What if Derek Chauvin had just listened to George Floyd as he cried out for breath?
What if more of our elected officials actually listened to their fellow Americans or their fellow leaders before tweeting at them?
What if the various commentators on television and radio and social media prioritized listening more than pontificating and polarizing?
What if we genuinely listened to people from other backgrounds and ethnicities and sought to understand life in their shoes?
What if more community members followed the example of Michigan Sheriff, Christopher Swanson, who took off his mask, laid aside his shield, walked with peaceful protestors, and simply listened to their voices?
And closer to home, what if we put away our phones and slowed down enough to listen to our families and neighbors? (I’m pointing the finger at myself …)
Does shouting the loudest or typing with all caps or using the most expletives really seem like a recipe for positive societal change?
While there’s no excuse for criminal behavior, in watching the footage of the more violent rioters and looters in America’s cities, I’ve wondered whether these men and women have anyone who will listen to their pain and frustration, or if they truly feel that causing mayhem is the only way they can be heard? What if they had a mentor, a role model, a father, or church leader who would just listen and set a positive example?
What if the world had more listeners, beginning with me, and beginning with you, in our own homes, churches, communities, and circles of influence?
I used to think of myself as a good listener. I could blame having a houseful of loud young children, plus the constant barrage of technology, but that’s just shifting responsibility.
Our listening problem is as old as time. It began (and continues) with our failure to listen to the Lord. Hundreds of times, God calls out in His Word to the Israelites and to Christians and all those who hear and read, to simply listen.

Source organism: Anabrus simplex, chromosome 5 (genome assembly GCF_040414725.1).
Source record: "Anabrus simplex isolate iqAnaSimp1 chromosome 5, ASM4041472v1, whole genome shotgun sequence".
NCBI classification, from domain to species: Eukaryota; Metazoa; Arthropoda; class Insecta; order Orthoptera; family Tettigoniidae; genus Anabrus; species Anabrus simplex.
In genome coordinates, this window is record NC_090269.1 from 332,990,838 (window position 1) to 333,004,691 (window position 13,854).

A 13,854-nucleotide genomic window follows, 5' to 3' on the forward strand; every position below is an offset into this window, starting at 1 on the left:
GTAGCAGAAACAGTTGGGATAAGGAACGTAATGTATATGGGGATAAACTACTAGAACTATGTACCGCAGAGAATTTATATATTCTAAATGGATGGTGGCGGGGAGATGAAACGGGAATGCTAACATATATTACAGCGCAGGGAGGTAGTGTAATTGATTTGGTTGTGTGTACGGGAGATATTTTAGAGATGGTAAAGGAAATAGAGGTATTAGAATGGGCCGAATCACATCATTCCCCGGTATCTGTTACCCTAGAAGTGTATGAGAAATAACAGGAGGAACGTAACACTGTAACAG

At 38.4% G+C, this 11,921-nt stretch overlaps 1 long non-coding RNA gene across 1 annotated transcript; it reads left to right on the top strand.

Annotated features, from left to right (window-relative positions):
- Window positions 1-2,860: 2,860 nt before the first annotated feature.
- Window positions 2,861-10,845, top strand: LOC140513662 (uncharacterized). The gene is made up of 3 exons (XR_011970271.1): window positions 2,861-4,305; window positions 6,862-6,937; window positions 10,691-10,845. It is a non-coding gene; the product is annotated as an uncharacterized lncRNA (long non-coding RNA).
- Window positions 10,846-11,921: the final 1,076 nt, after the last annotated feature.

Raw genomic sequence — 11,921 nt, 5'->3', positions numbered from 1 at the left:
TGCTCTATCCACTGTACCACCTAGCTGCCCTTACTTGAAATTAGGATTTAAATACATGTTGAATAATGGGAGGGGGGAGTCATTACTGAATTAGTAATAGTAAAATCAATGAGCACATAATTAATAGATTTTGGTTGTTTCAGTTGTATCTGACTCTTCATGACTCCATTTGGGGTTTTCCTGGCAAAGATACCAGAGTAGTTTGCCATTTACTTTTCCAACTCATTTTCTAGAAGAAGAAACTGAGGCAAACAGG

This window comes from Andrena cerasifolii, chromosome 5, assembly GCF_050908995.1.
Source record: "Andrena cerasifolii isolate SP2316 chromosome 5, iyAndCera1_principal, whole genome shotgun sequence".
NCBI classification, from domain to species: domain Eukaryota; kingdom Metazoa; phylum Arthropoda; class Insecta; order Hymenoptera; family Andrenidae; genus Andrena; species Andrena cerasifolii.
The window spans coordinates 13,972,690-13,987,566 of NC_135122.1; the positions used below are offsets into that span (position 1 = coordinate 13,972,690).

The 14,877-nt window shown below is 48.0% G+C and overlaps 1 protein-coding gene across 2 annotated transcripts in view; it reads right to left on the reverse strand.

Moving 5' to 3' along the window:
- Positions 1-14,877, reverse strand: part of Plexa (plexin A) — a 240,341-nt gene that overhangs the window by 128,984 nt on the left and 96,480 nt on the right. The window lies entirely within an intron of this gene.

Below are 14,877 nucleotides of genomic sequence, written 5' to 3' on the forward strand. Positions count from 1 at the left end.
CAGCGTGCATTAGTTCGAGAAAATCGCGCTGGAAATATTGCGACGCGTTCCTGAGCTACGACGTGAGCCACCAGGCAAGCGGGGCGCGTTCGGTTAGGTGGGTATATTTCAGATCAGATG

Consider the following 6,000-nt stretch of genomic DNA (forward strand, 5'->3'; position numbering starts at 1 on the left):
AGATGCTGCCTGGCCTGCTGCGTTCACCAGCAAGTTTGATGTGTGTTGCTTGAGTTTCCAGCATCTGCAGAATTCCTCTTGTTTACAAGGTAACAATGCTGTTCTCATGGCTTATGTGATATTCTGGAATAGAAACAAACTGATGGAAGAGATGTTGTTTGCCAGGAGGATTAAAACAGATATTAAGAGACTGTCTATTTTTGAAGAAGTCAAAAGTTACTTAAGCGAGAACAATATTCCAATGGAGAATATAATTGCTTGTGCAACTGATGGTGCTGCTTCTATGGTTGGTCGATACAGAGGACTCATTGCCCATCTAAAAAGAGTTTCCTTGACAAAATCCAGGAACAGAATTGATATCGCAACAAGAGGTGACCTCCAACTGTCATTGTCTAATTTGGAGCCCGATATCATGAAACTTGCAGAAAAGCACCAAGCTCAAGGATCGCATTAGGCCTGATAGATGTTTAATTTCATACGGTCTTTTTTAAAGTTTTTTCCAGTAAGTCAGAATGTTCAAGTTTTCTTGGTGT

The book of Proverbs praises those who listen: “Let the wise listen and add to their learning, and let the discerning get guidance … The fear of the Lord is the beginning of knowledge, but fools despise wisdom and discipline. Listen, my son, to your father’s instruction and do not forsake your mother’s teaching.” (Prov. 1:5, 7, 8)
Jesus’ half-brother, James, said much the same thing: “My dear brothers, take note of this: Everyone should be quick to listen, slow to speak and slow to become angry” (James 1:19).
At Jesus’ transfiguration, God shushes the noise of this world and makes it clear whom we are to listen to: “This is My Son, whom I love. Listen to Him.” (Mark 9:7)
Who are the faithful sheep of Jesus’ flock? “My sheep listen to My voice; I know them, and they follow Me. I give them eternal life, and they shall never perish; no one can snatch them our of My hand.” (John 10:27)
Listen to Jesus’ voice when He calls you His beloved sheep and children of the Heavenly Father.
And, listen to Jesus’ voice when He calls you to be a true neighbor to others, whether or not they look like you or agree with you.
Turn off the news for a little while. Silence your phone sometime. Listen to the voice of your Good Shepherd, Jesus. Then, listen to your spouse, your children, the folks next door. But let’s not stop there. Listen to those with whom you don’t see eye-to-eye, or to those whose lives are very different from yours. Listening to others doesn’t mean you have to give up your convictions, but you might learn something from them, or even earn an opportunity to share Jesus.
We all wish sometimes that someone would stop and listen to us. So many neighbors around us are aching for the same thing.
Just listen. It’s not going to solve everything, but it’s a place to start.